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ODE TO BEN JONSON.
EPITAPH ON ELIZABETH L. H. Au Ben !
Wouldst thou heare what man can say Say how or when
In a little ? - reader, stay ! Shall we, thy guests,
Underneath this stone doth lye
As much beauty as could dye, -
Which in life did harbor give
To more vertue than doth live. Where we such clusters had
If at all she had a fault,
Leave it buried in this vault.
One name was Elizabeth, -
The other, let it sleep with death :
Fitter where it dyed to tell,
Than that it lived at all. Farewell !
UNDER THE PORTRAIT OF JOHN Wisely to husband it,
MILTON. Lest we that talent spend :
PREFIXED TO "PARADISE LOST."
THREE Poets, in three distant ages born,
Greece, Italy, and England did adorn.
more. The first in loftiness of thought surpassed ;
The next in majesty ; in both the last.
To make a third, she joined the former two. BEN JONSON'S COMMON PLACE BOOK.
JOHN DRYDEN His learning such, no author, old or new, Escaped his reading that deserved his view;
TO MILTON. And such his judginent, so exact his taste,
" LONDON, 1802." Of what was best in books, or what books best, That had he joined those notes his labors took MILTON ! thou shouldst be living at this hour : From each most praised and praise-deserving England hath need of thee : she is a fen book,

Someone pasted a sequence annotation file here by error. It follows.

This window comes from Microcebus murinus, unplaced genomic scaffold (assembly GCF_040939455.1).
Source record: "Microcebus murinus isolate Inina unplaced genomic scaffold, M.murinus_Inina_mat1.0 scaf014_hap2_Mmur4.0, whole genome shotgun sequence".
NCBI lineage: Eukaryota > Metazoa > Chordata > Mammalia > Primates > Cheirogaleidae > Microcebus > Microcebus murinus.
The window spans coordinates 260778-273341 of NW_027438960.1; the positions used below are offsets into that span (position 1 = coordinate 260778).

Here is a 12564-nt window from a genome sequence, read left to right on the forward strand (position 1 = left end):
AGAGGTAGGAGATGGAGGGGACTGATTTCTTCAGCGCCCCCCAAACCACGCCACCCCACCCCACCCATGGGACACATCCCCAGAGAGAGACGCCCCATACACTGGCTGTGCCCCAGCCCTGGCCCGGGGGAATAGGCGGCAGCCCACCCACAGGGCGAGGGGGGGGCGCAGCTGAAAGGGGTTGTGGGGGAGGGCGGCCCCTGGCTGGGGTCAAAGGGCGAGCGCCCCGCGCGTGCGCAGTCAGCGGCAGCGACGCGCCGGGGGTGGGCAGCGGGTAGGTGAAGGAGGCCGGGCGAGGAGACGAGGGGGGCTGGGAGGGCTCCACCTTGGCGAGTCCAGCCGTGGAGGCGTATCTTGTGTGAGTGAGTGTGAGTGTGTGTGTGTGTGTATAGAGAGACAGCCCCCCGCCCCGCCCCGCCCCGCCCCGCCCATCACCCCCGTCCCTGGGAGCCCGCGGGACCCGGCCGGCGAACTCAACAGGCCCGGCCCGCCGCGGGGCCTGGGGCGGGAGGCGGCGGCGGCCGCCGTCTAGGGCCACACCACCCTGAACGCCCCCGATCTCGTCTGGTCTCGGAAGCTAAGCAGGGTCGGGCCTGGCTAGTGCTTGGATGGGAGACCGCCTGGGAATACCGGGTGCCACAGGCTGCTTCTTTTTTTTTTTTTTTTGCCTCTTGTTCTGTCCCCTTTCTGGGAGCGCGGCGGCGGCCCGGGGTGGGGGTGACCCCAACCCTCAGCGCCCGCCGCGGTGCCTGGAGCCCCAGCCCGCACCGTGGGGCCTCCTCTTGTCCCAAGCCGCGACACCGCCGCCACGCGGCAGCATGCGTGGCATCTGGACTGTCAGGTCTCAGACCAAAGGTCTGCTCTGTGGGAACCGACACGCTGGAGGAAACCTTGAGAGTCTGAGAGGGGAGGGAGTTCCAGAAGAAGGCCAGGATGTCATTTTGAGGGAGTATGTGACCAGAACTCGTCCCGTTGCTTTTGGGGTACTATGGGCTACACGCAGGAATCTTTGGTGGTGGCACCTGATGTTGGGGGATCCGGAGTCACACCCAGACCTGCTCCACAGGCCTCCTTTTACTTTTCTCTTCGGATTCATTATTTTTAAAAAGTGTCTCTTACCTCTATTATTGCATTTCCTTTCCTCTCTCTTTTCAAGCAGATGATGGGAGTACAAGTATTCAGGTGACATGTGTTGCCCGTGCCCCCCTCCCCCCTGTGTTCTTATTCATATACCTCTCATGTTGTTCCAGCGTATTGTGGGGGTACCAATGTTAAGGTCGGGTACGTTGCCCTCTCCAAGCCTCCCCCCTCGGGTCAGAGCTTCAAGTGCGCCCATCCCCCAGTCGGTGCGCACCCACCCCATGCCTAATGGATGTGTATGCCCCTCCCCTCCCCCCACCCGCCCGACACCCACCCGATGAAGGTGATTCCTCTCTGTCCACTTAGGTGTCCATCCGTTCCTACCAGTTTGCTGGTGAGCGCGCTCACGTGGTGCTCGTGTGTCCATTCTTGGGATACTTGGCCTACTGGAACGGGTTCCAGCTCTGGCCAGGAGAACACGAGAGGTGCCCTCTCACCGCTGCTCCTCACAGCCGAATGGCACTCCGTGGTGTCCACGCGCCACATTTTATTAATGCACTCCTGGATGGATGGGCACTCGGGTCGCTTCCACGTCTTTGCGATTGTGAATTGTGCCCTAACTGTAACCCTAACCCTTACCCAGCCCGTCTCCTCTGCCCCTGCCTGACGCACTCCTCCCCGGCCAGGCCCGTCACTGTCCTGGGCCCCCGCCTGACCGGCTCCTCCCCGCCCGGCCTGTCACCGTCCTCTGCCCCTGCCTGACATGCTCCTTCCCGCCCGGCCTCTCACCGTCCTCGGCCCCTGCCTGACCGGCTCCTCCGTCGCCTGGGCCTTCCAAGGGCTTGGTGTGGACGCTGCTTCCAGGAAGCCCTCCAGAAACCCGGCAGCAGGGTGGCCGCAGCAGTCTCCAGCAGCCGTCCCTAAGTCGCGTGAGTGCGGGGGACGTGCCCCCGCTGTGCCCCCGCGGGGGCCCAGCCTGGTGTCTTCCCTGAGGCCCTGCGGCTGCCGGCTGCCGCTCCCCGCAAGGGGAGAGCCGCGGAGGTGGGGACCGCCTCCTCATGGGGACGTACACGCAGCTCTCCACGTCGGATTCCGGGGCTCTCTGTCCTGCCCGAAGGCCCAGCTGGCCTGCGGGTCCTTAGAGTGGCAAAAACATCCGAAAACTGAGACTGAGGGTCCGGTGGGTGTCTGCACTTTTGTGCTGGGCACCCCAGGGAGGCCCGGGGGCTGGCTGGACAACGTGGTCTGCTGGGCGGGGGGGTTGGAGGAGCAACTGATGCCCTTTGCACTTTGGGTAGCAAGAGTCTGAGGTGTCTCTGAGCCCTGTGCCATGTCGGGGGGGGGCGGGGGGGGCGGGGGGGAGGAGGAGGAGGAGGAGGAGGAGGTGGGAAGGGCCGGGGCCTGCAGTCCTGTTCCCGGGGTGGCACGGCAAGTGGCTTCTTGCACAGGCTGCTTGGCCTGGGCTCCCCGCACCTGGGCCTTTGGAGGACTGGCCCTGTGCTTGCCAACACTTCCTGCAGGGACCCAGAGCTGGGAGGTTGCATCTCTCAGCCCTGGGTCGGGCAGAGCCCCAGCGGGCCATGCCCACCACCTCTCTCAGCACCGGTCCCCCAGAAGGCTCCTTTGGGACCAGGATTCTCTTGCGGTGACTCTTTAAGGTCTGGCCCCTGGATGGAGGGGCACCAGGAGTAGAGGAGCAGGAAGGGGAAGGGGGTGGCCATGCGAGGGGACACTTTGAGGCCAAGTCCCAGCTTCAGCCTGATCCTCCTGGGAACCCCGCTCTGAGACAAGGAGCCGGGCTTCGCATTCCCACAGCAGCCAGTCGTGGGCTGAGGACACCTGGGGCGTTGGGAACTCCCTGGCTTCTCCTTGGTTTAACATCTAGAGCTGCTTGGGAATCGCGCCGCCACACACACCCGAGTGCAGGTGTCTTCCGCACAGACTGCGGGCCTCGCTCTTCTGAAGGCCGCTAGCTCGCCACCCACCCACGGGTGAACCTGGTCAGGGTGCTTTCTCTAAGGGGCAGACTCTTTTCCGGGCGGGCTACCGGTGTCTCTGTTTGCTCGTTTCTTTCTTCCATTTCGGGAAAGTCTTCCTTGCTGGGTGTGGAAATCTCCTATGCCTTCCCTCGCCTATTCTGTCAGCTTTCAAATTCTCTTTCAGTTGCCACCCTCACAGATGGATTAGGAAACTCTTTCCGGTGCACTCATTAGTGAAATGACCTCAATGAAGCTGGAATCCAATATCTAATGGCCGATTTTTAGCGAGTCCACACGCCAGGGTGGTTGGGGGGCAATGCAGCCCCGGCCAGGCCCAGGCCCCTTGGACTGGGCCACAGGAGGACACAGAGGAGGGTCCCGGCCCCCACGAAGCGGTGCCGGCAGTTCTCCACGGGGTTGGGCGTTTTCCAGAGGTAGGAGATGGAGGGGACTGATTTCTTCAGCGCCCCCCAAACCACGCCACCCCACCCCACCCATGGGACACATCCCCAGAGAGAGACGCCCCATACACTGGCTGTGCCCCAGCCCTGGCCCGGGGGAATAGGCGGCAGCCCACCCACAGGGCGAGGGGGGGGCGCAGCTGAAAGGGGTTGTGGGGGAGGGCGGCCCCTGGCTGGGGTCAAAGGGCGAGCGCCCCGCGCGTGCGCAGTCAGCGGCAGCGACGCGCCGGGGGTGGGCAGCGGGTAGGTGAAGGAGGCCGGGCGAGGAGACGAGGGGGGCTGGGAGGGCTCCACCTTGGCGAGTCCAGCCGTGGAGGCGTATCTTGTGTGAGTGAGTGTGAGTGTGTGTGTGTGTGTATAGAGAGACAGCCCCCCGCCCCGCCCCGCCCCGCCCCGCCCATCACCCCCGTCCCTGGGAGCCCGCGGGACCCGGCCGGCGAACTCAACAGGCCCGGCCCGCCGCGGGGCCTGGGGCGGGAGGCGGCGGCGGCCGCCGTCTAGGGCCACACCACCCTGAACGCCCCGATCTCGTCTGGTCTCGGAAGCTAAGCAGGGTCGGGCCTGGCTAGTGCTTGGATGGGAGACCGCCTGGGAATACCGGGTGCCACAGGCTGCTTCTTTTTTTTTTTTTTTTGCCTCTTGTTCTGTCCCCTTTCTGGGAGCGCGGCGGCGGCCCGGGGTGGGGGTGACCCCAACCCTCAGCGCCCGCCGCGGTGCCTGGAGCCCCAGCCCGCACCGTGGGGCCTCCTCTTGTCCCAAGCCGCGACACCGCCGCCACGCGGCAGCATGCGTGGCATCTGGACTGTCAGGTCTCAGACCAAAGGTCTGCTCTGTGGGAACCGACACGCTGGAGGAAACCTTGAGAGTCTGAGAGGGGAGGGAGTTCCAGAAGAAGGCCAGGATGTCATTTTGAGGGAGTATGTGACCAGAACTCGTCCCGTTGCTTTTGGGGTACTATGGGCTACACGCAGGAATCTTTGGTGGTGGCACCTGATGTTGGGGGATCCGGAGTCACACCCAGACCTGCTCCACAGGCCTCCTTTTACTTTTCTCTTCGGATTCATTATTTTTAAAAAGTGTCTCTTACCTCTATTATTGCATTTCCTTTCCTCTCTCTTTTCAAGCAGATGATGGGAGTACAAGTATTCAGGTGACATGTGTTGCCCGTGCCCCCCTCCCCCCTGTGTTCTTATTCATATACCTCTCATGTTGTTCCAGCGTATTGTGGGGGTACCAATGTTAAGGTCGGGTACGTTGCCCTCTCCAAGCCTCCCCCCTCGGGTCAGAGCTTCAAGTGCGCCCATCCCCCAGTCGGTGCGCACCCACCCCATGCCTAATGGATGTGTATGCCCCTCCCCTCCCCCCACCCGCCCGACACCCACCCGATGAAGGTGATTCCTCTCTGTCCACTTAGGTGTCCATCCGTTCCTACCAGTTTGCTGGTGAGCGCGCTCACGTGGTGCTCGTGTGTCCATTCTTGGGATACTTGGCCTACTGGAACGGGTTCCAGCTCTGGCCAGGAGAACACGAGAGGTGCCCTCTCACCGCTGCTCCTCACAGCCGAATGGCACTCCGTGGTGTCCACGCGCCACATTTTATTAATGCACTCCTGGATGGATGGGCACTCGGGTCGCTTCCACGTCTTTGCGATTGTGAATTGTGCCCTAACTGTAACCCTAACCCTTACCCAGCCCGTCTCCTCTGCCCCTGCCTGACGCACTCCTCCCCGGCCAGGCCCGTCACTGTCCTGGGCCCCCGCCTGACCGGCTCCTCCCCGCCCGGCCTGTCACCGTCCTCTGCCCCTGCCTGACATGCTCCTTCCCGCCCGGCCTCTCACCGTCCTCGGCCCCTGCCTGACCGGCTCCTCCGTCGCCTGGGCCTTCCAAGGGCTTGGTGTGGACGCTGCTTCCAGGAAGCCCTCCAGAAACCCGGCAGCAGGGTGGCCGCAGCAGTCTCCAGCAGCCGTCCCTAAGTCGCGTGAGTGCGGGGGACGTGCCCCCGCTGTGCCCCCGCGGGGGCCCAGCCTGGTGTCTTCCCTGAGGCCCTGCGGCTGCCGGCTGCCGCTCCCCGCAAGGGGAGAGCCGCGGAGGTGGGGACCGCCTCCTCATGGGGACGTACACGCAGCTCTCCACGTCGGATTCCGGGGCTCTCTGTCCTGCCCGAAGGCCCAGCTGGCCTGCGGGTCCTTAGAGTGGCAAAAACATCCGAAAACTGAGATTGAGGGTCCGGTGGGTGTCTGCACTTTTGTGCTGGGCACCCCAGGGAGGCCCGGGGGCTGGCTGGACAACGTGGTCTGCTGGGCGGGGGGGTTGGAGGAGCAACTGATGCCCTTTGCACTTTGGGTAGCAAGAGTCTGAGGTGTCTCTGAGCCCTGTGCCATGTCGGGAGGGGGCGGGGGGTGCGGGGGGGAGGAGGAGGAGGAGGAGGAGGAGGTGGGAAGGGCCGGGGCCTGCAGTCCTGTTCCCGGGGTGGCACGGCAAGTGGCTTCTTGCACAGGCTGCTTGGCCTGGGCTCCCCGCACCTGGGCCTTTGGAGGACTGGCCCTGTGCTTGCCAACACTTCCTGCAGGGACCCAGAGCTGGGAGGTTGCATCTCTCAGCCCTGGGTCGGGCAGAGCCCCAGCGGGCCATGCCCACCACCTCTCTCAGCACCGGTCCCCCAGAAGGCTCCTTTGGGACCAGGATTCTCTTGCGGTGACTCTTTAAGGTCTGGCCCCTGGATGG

Of stagnant waters : altar, sword, and pen, And could the world of that choice treasure boast, Fireside, the heroic wealth of hall and bower, It need not care though all the rest were lost. Have forfeited their ancient English dower LUCIUS CARY (LORD FALKLAND). Of inward happiness. We are selfish men ;
Oh! raise us up, return to us again ;
Thy soul was like a star, and dwelt apart : EPITAPH ON THE COUNTESS OF Thou hadst a voice whose sound was like the sea : PEMBROKE.
Pure as the naked heavens, majestic, free,
So didst thou travel on life's common way, UNDERNEATH this sable hearse
In cheerful godliness ; and yet thy heart Lies the subject of all verse,
The lowliest duties on herself did lay. Sydney's sister, -- Pembroke's mother.
WILLIAM WORDSWORTH Death, ere thou hast slain another Fair and wise and good as she, Time shall throw a dart at thee!
THE SONNET. Marble piles let no man raise
Scorn not the sonnet ; critic, you have frowned, To her name in after days ;
Mindless of its just honors ; with this key · Some kind woman, born as she,
Shakespeare unlocked his heart : the melody Reading this, like Niobe
Of this small lute gave ease to Petrarch's wound · Shall turn marble, and become
A thousand times this pipe did Tasso sound; Bɔth her mourner and her tomb.
With it Camoëns soothed an exile's grief ;
He sought the storms ; but for a calm unfit, On Moscow's walls till Gothic standards fly,
JOHN DRYDEN. | Stern famine guards the solitary coast,
And winter barricades the realms of frost.
He comes, nor want nor cold his course delay, ZIMRI.
Hide, blushing glory, hide Pultowa's day!
The vanquished hero leaves his broken bands, (GEORGE VILLIERS, DUKE OF BUCKINGHAM, 1682.J | And shows his miseries in distant lands : FROM " ABSALOM AND ACHITOPHEL," PART I. Condemned a needy supplicant to wait,
While ladies iutcrpose and slaves debate. Some of their chiefs were princes of the land ;